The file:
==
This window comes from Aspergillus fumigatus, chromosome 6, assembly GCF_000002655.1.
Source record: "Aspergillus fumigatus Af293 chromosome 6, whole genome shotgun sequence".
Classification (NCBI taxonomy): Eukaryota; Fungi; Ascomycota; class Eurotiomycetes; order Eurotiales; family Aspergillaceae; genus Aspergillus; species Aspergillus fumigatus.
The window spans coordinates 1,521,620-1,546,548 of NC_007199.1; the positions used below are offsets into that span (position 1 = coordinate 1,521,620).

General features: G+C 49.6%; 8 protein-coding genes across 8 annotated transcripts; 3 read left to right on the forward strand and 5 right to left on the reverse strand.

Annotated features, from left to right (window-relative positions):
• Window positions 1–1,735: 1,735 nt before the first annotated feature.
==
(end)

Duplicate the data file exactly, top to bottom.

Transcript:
This window comes from Aspergillus fumigatus, chromosome 6, assembly GCF_000002655.1.
Source record: "Aspergillus fumigatus Af293 chromosome 6, whole genome shotgun sequence".
Classification (NCBI taxonomy): Eukaryota; Fungi; Ascomycota; class Eurotiomycetes; order Eurotiales; family Aspergillaceae; genus Aspergillus; species Aspergillus fumigatus.
The window spans coordinates 1,521,620-1,546,548 of NC_007199.1; the positions used below are offsets into that span (position 1 = coordinate 1,521,620).

General features: G+C 49.6%; 8 protein-coding genes across 8 annotated transcripts; 3 read left to right on the forward strand and 5 right to left on the reverse strand.

Annotated features, from left to right (window-relative positions):
• Window positions 1–1,735: 1,735 nt before the first annotated feature.